Have you ever heard a ruffed grouse drumming? It's primeval: as it calls for a mate, it beats a slow rhythmic thrumming that spins up, the drumming too fast to count. You feel it in your own chest as much as you hear it.
Nowadays, if someone from Indiana wants to hear a grouse drumming, their best bet is to hop in the car and head to Michigan or Wisconsin. That wasn’t always the case, though. In the early 1980s, ruffed grouse were present in 41 of Indiana’s 92 counties. Now, it is estimated that less than one percent of that population remains. These birds are native to Indiana, and they're disappearing.
What happened? As is almost always the case with species in decline, the primary issue is loss of habitat.
Ruffed grouse need young forests to thrive. Young forests are created through a process called disturbance. Simply put, a force such as fire or wind opens up the tree canopy and exposes the forest floor to sunlight. The gaps that result are filled with a huge diversity of saplings and plants which provide food and cover for wildlife. Areas like this are a ruffed grouse's preferred habitat for up to 20 years post-disturbance. This type of habitat is termed "early-successional."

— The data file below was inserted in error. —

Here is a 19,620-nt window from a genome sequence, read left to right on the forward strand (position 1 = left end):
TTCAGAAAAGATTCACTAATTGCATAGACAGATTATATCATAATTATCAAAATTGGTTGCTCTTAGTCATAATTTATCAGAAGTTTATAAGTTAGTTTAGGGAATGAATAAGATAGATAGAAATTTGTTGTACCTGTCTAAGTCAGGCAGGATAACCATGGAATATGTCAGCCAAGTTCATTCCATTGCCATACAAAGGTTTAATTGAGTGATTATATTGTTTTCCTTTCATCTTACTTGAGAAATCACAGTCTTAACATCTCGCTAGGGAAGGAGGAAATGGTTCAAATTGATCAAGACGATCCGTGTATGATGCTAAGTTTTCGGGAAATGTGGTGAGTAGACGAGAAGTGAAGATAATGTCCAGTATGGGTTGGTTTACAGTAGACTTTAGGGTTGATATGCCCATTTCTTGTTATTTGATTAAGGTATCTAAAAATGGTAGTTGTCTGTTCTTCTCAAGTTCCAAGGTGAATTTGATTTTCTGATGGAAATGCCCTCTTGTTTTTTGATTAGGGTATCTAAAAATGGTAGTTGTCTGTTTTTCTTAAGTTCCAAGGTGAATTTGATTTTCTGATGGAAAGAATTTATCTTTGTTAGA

The fragmented landscape that we live in today limits the effect that the historical forces of fire and wind have on our ecosystems. Instead, land managers must use science-based tools, such as sustainable timber harvest and prescribed burns. These tools can replicate the effects of natural disturbance and create necessary habitat for ruffed grouse and other species that depend on early successional habitat.
The Indiana Chapter of Backcountry Hunters & Anglers supports the proposal by the Indiana Natural Resources Commission and the Ruffed Grouse Society to add the ruffed grouse to the list of endangered species in Indiana. Doing so would incentivize the development of necessary early successional habitat and could save the ruffed grouse in our state.
It is a first step in making sure we don't lose this native bird forever, and once again hearing the grouse drum in our own backyards.
Approximately 96 percent of Indiana’s land is privately owned, which represents an even greater need for an organization such as BHA in our state. Our remaining public land is of precious value to hunters and anglers as well as to wildlife and natural ecosystems. Join us.